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A kernel-based integration of genome-wide data for clinical decision support

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A kernel-based integration of genome-wide data for clinical decision support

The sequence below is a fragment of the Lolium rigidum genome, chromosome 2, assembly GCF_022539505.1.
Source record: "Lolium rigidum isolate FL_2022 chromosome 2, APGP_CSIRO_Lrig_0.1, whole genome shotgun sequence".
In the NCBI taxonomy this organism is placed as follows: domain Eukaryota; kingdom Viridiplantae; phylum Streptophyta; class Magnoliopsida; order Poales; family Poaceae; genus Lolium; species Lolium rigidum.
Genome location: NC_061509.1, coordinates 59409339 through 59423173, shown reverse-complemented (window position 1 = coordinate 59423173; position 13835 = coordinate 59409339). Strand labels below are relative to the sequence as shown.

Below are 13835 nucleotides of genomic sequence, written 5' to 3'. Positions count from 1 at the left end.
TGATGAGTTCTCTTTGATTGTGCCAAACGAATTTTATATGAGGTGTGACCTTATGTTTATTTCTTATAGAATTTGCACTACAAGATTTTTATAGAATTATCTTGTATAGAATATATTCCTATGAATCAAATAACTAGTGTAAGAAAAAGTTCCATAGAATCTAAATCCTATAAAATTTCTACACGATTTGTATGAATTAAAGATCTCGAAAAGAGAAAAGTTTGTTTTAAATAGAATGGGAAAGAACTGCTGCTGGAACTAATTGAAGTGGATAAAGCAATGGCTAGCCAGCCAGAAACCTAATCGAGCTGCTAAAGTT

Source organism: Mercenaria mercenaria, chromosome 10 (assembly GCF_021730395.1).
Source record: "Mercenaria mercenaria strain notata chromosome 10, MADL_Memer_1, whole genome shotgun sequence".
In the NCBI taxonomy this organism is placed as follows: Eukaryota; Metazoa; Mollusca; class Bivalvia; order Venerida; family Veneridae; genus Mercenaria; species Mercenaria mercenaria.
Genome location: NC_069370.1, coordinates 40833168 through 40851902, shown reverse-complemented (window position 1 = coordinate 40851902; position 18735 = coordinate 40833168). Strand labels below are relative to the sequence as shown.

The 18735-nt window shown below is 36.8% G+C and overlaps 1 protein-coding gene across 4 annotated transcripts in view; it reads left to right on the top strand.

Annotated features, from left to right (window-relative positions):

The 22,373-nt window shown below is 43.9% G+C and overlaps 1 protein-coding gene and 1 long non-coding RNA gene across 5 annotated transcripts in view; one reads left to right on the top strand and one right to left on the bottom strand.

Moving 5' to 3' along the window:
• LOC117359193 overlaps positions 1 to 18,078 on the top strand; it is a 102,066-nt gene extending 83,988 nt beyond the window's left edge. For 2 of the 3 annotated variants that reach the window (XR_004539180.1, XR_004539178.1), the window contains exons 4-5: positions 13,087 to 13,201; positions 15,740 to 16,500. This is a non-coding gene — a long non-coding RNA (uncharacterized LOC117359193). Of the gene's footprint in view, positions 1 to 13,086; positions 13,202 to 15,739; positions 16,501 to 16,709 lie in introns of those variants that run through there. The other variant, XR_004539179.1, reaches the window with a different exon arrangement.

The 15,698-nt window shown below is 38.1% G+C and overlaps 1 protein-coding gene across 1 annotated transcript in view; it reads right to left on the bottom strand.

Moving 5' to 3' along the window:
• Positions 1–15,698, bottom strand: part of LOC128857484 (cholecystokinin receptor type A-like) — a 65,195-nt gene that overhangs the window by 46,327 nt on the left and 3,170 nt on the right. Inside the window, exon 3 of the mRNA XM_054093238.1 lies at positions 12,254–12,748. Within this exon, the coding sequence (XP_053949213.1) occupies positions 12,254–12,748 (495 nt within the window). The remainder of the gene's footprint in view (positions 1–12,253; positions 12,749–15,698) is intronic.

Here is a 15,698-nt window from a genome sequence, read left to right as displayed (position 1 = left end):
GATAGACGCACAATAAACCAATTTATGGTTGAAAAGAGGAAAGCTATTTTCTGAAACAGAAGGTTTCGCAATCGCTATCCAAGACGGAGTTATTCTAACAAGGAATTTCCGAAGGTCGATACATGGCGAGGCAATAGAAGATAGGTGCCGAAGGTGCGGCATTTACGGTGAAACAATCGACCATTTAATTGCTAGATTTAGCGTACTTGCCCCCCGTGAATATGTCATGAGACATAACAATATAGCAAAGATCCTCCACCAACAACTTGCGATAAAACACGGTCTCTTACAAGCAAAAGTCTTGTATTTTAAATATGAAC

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  See discussions, stats, and author profiles for this publication at: https://www.researchgate.net/publication/24266413 A kernel-based integration of genome-widedata for clinical decision support  Article   in  Genome Medicine · May 2009 DOI: 10.1186/gm39 · Source: PubMed CITATIONS 35 READS 30 9 authors , including: Some of the authors of this publication are also working on these related projects: ENGAGE project: Engaging self-regulation targets to understand the mechanisms of behavior changeand improve mood and weight outcomes   View projectLS-SVM Applications   View projectOlivier GevaertStanford University 127   PUBLICATIONS   1,478   CITATIONS   SEE PROFILE Annelies DebucquoyUniversity of Leuven 38   PUBLICATIONS   510   CITATIONS   SEE PROFILE Karin HaustermansUniversity of Leuven 362   PUBLICATIONS   7,595   CITATIONS   SEE PROFILE Bart L.R. De MoorUniversity of Leuven 1,094   PUBLICATIONS   32,758   CITATIONS   SEE PROFILE All content following this page was uploaded by Anneleen Daemen on 12 January 2017. The user has requested enhancement of the downloaded file.  Genome Medicine  2009, 1:39   Research A kernel-based integration of genome-wide data for clinical decision suppor   t  Anneleen Daemen*, Olivier Gevaert*, Fabian Ojeda*,  Annelies Debucquoy  † , Johan AK Suykens*, Christine Sempoux ‡ , Jean-Pascal Machiels § , Karin Haustermans † and Bart De Moor*  Addresses: *Department of Electrical Engineering (ESAT-SCD), Katholieke Universiteit Leuven, Kasteelpark Arenberg, 3001 Leuven,Belgium. † Department of Experimental Radiotherapy, Katholieke Universiteit Leuven, UZ Herestraat, 3000 Leuven, Belgium. ‡ Departmentof Pathology, Université Catholique de Louvain, St Luc University Hospital, Avenue Hippocrate, 1200 Brussels, Belgium. § Department of Medical Oncology, Université Catholique de Louvain, St Luc University Hospital, Avenue Hippocrate, 1200 Brussels, Belgium.Correspondence: Anneleen Daemen. Email: anneleen.daemen@esat.kuleuven.be Abstract B   ackground:Although microarray technology allows the investigation of the transcriptomicmake-up of a tumor in one experiment, the transcriptome does not completely reflect theunderlying biology due to alternative splicing, post-translational modifications, as well as theinfluence of pathological conditions (for example, cancer) on transcription and translation. Thisincreases the importance of fusing more than one source of genome-wide data, such as thegenome, transcriptome, proteome, and epigenome. The current increase in the amount of available omics data emphasizes the need for a methodological integration framework.Methods:We propose a kernel-based approach for clinical decision support in which manygenome-wide data sources are combined. Integration occurs within the patient domain at the levelof kernel matrices before building the classifier. As supervised classification algorithm, a weightedleast squares support vector machine is used. We apply this framework to two cancer cases,namely, a rectal cancer data set containing microarray and proteomics data and a prostate cancerdata set containing microarray and genomics data. For both cases, multiple outcomes are predicted.Results:For the rectal cancer outcomes, the highest leave-one-out (LOO) areas under thereceiver operating characteristic curves (AUC) were obtained when combining microarray andproteomics data gathered during therapy and ranged from 0.927 to 0.987. For prostate cancer, allfour outcomes had a better LOO AUC when combining microarray and genomics data, rangingfrom 0.786 for recurrence to 0.987 for metastasis.Conclusions:For both cancer sites the prediction of all outcomes improved when more than onegenome-wide data set was considered. This suggests that integrating multiple genome-wide datasources increases the predictive performance of clinical decision support models. Thisemphasizes the need for comprehensive multi-modal data. We acknowledge that, in a first phase,this will substantially increase costs; however, this is a necessary investment to ultimately obtaincost-efficient models usable in patient tailored therapy.   Published: 3 April 2009 GenomeMedicine  2009, 1:39 (doi:10.1186/gm39)The electronic version of this article is the complete one and can befound online at http://genomemedicine.com/content/1/4/39Received: 4 November 2008Revised: 20 March 2009Accepted: 3 April 2009   © 2009 Daemen et al. ; licensee BioMed Central Ltd. This is an Open Access article distributed under the terms of the Creative Commons Attribution License (http://creativecommons.org/licenses/by/2.0),which permits unrestricted use, distribution, and reproduction in any medium, provided the srcinal work is properly cited.  Background Kernel methods are a powerful class of methods for patternanalysis. In recent years, they have become a standard toolin data analysis, computational statistics, and machinelearning applications [1]. Based on a strong theoreticalframework, their rapid uptake in applications such as bioinformatics [2], chemoinformatics, and even compu-tational linguistics is due to their reliability, accuracy, andcomputational efficiency. In addition, they have thecapability to handle a very wide range of data types (forexample, kernel methods have been used to analyzesequences, vectors, networks, phylogenetic trees, and so on).The ability of kernel methods to deal with complex struc-tured data makes them ideally positioned for heterogeneousdata integration. More specifically, in this study we used aweighted least squares support vector machine (LS-SVM),an extension of the support vector machine (SVM) for super- vised classification [3-5]. Compared to the SVM, the LS-SVMis easier and faster for high dimensional data because thequadratic programming problem is converted into a linearproblem. To account for the unbalancedness in many two-class problems, this linear problem is extended with weightsthat are different for the positive and negative classes.The growing amount of data combined with factors such astime, cost, and personalized treatment is complicatingclinical decision making. Using advanced mathematicalmodels such as the above mentioned LS-SVM can aid clinicaldecision support because information arising from clinicalrisk factors (for example, tumor size, number of positivelymph nodes) is not accurate enough to reliably predictpatient prognoses. Patients with the same clinical and patho-logical characteristics but different clinical outcomes canpotentially be discerned with microarray technology. Thistechnology investigates the transcriptomic make-up of atumor in one experiment. A decade ago, it was first used incancerstudies to classify tissues as cancerous or non-cancerous[6,7]. Within the domain of cancer, microarray technology has earned a prominent place for its capacity to characterizeunderlying tumor behavior in detail. Although the first geneexpression profile signature is being validated in clinicaltrials [8-10], microarray technology can not measure thecomplete transcription profile due to the limited number of probes per gene on a chip; nor does the transcriptomecompletely reflect the biology underlying a disease.Besides transcription, pathological conditions such as canceralso influence alternative splicing, chromosomal aberra-tions, and methylation [11,12]. For example, chromosomalaberrations have been found in the general population aswell as in all major tumor types [13,14]. These regions of increased or decreased DNA copy number can be detectedusing, for example, array comparative genomic hybridiza-tion (CGH) technology. This technique measures copy number variations (CNVs) within the entire genome of adisease sample compared to a normal sample [11]. Many small aberrations have emerged as prognostic and predictivemarkers. Numerous aberrations, however, also affect largegenomic regions, encompassing multiple genes or wholechromosome arms.Due to differential splicing or post-translational modifica-tions such as phosphorylation or acetylation, the proteome ismany orders of magnitude bigger than the transcriptome.This makes the proteome, which reflects the functional stateof the cell, a potentially richer source of data for unravelingdiseases [15]. It can be measured using mass spectrometry [16], or protein or antibody microarrays [17]. Additionally,other available omics data, such as epigenomics - the study of epigenetic changes such as DNA methylation and histonemodifications [12] - and single nucleotide polymorphismgenotyping [18], should be considered as they promise to beuseful in unraveling cancer mechanisms and the refinementof their molecular descriptions. Although the technologiesare available, joint analysis of multiple hierarchical layers of  biological regulation is at a preliminary stage.In this study we investigate whether the integration of information from multiple layers of biological regulationimproves the prediction of cancer outcome. Related work  Other research groups have already proposed the idea of data integration, but most groups have only investigated theintegration of clinical and microarray data. Tibshirani andcolleagues [19] proposed such a framework by reducing themicroarray data to one variable, addable to models based onclinical characteristics such as age, grade, and size of thetumor. Nevins and colleagues [20] combined clinical risk factors with metagenes (that is, the weighted averageexpression of a group of genes) in a tree-based classificationsystem. Wang et al. combined microarray data with know-ledge on two clinicopathological variables by defining a genesignature only for the subset of patients for whom theclinicopathological variables were not sufficient to predictoutcome [21]. A further evolution can be seen in studies in which twoomics data sources are simultaneously considered, in mostcases microarray data combined with proteomics or array CGH data. Much literature on such studies involving dataintegration already exists. However, the current definition of the integration of high-throughput data sources as it is usedin the literature differs from our point of view.In a first group of integration studies, heterogeneous datafrom different sources were analyzed sequentially; that is,one data source was analyzed while the second was used asconfirmation of the found results or for further deepeningthe understanding of the results [22]. Such approaches areused for biological discovery and a better understanding of the development of a disease, but not for predictive pur-   http://genomemedicine.com/content/1/4/39 GenomeMedicine  2009,Volume 1, Issue 4, Article 39Daemen et al. 39.2 Genome Medicine  2009, 1:39  poses. For example, Fridlyand and colleagues [23] foundthree breast tumor subtypes with a distinct CNV pattern based on array CGH data. Microarray data were sub-sequently analyzed to identify the functional categories thatcharacterized these subtypes. Tomioka e t al. [24] analyzedmicroarray and array CGH data of patients with neuro- blastoma in a similar way. Genomic signatures resulted fromthe array CGH data, while molecular signatures were foundafter the microarray analysis. The authors suggested that acombination of these independent prognostic indicatorswould be clinically useful.The term data integration has also been used as a synonymfor data merging in which different data sets are conca-tenated at the database level by cross-referencing thesequence identifiers, which requires semantic compatibility among data sets [25,26]. Data merging is a complex task dueto, for example, the use of different identifiers, the absenceof a ‘one gene-one protein’ relationship, alternative splicing,and measurement of multiple signals for one gene. In moststudies, the concordance between the merged data sets andtheir interpretation in the context of biological pathways andregulatory mechanisms are investigated. Analyses of themerged data set by clustering or correlating the protein andmicroarray data can help identify candidate targets whenchanges in expression occur at both the gene and proteinlevels. However, there has been only modest success fromcorrelation studies of gene and protein expression. Bitton e t al . [27] combined proteomics data with exon array data,which allowed a much more fine-grained analysis by assigning peptides to their srcinating exons instead of mapping transcripts and proteins based on their IDs.Our definition for the combination of heterogeneous biological data is different. We integrate multiple layers of experimental data into one mathematical model for thedevelopment of more homogeneous classifiers in clinicaldecision support. For this purpose, we present a kernel- based integration framework. Integration occurs within thepatient domain at a level not so far described in theliterature. Instead of merging data sets or analyzing them inturn, the variables from different omics data are treatedequally. This leads to the selection of the most relevantfeatures from all available data sources, which are combinedin a machine learning-based model. We were inspired by theidea of Lanckriet and colleagues [28]. They presented anintegration framework in which each data set is transformedinto a kernel matrix. Integration occurs on this kernel levelwithout referring back to the data. They applied theirframework to amino acid sequence information, expressiondata, protein-protein interaction data, and other types of genomic information to solve a single classification problem:the classification of transmembrane versus non-transmem- brane proteins. In this study by Lanckriet and colleagues, allconsidered data sets were publicly available. This requires acomputationally intensive framework for determining therelevance of each data set by solving an optimizationproblem. Within our set-up, however, all data sources arederived from the patients themselves. This makes thegathering of these data sets highly costly and limits thenumber of data sets, but guarantees more relevance for theproblem at hand.We previously investigated whether the prediction of distantmetastasis in breast cancer patients could be improved whenconsidering microarray data besides clinical data [29]. Inthis manuscript, we consider not only microarray data butalso high-throughput data from multiple biological levels.Three different strategies for clinical decision support areproposed: the use of individual data sets (referred to as step A); an integration of each data type over time by manually calculating the change in expression (step B); and anapproach in which data sets are integrated over multiplelayers in the genome (and over time) by treating variablesfrom the different data sets equally (step C).We apply our framework to two cases, summarized inTable1. In the first case on rectal cancer, tumor regressiongrade, lymph node status, and circumferential margininvolvement (CRM) are predicted for 36 patients based onmicroarray and proteomics data, gathered at two time pointsduring therapy. The second case on prostate cancer involvesmicroarray and copy number variation data from 55patients. Tumor grade, stage, metastasis, and occurrence of recurrence were available for prediction [30,31]. Materials and methods Dat   a set I: r   ec   t   al cancer Patients and treatment  Forty patients with rectal cancer (T3-T4 and/or N+) fromseven Belgian centers were enrolled in a phase I/II study investigating the combination of cetuximab, capecitabine,and external beam radiotherapy in the preoperativetreatment of patients with rectal cancer [32]. These patientsreceived preoperative radiotherapy (1.8Gy, 5days/week for5weeks) in combination with cetuximab (initial dose400mg/m 2 intravenous given 1week before the beginningof radiation followed by 250mg/m 2 /week for 5weeks) andcapecitabine for the duration of radiotherapy (first doselevel, 650mg/m 2 orally twice-daily; second dose level,825mg/m 2 twice-daily; including weekends). Details of theeligibility criteria, pretreatment evaluation, radiotherapy,chemotherapy and cetuximab administration, surgery,follow-up, and histopathological assessment of response tochemoradiation have been published [32]. Data preprocessing  Tissue and plasma samples were gathered at three timepoints: before treatment ( T  0 ); after the first loading dose of cetuximab but before the start of radiotherapy withcapecitabine ( T  1 ); and at the moment of surgery ( T  2 ). All   http://genomemedicine.com/content/1/4/39 GenomeMedicine  2009,Volume 1, Issue 4, Article 39Daemen et al. 39.3 Genome Medicine  2009, 1:39  experimental procedures were done following standardlaboratory procedures, or following the manufacturers’instructions. Because of the exclusion of some patients due toa missing outcome value, death before surgery, or not havingsurgery, the data set ultimately contained 36 patients.The frozen tissue samples were hybridized to Affymetrixhuman U133 2.0 plus gene chip arrays. The resulting datawere first preprocessed for each time point separately usingrobust multichip analysis [33]. Secondly, the number of features was reduced from 54,613 probe sets to 27,650 genes by taking the median of all probe sets that matched on thesame gene. Probe sets that matched on multiple genes wereexcluded because of the danger of cross-hybridization. Takinginto account the low signal-to-noise ratio of microarray data,we finally filtered out genes with low variation across allsamples. Only retaining the genes with a variance in the top25% reduced the number of features to 6,913 genes.Ninety-six proteins known to be involved in cancer weremeasured in the plasma samples using a Luminex 100instrument. Proteins that had absolute values above thedetection limit in less than 20% of the samples wereexcluded for each time point separately. This resulted in theexclusion of six proteins at T  0 , four at T  1 , and six at T  2 . Theproteomics expression values of transforming growth factoralpha, which had too many values below the detection limit,were replaced by the results of ELISA tests performed at theDepartment of Experimental Oncology in Leuven, Belgium.For the remaining proteins the missing values were replaced by half of the minimum detected for each protein over allsamples, and values exceeding the upper limit were replaced by the upper limit value. Because most of the proteins had apositively skewed distribution, a log transformation (base 2)was performed.In this paper, only the data sets at T  0 and T  1 were used because our goal is to predict the four different outcomes before therapy or early in therapy. Response classification   A semiquantitative classification system has been described by Wheeler et al. [34] for determining histopathologicaltumor regression (that is, the therapy response). There arealso two prognostic factors important in rectal cancer:pathologic lymph node involvement and CRM [35]. Becausethe completeness of tumor resection relies on the assess-ment of resection margins by the pathologist, knowledge of the CRM before therapy provides important prognosticinformation for local recurrence and for development of distant metastasis and survival [36].These three outcomes were registered for 36 patients at themoment of surgery. For all these outcomes, ‘responders’ aredistinguished from ‘non-responders’. The grading of regression established by Wheeler and colleagues [34] (fromnow on referred to as WHEELER) is a modified pathologicalstaging system for irradiated rectal cancer. It includes ameasurement of tumor response after preoperative therapy:grade 1, good responsiveness (tumor is sterilized or only microscopic foci of adenocarcinoma remain); grade 2,moderate responsiveness (marked fibrosis but still with amacroscopic tumor); grade 3, poor responsiveness (little orno fibrosis with abundant macroscopic tumor). Tumors areclassified as ‘responder’ when assigned to grade 1 (26patients) and ‘non-responder’ when assigned to grade 2 or 3(10 patients). Response can also be evaluated with thepathologic lymph node stage at surgery (pN-STAGE). The‘responder’ class contains 22 patients with no lymph nodesfound at surgery while the ‘non-responder’ class contains 14patients with at least 1 regional lymph node. CRM wasmeasured according to the guidelines of Quirke e t al. [37].CRM was considered positive when the distance between thetumor and the mesorectal fascia was ≤ 2 mm. Tumors with anegative CRM are classified as ‘responder’ (27 patients),while tumors with a positive CRM belong to the ‘non-responder’ class (9 patients). Thirteen patients belong to the‘responder’ class for all three outcomes, while there is anoverlap of two patients between the ‘non-responder’ classes. http://genomemedicine.com/content/1/4/39 GenomeMedicine  2009,Volume 1, Issue 4, Article 39Daemen et al. 39.4 Genome Medicine  2009, 1:39   Table 1Overview of the tw   o case studie   s on rectal and pr   o   st   ate cancerData set I: rectal cancerData set II: prostate cancerNumber of samples 3655Data sources MicroarrayMicroarrayProteomicsGenomicsNumber of features (after preprocessing) T  0 : 6,913 genes; 90 proteins6,974 genes T  1 : 6,913 genes; 92 proteins7,305 CNVsOutcomesWHEELERGRADEpN-STAGESTAGECRMMETASTASISRECURRENCE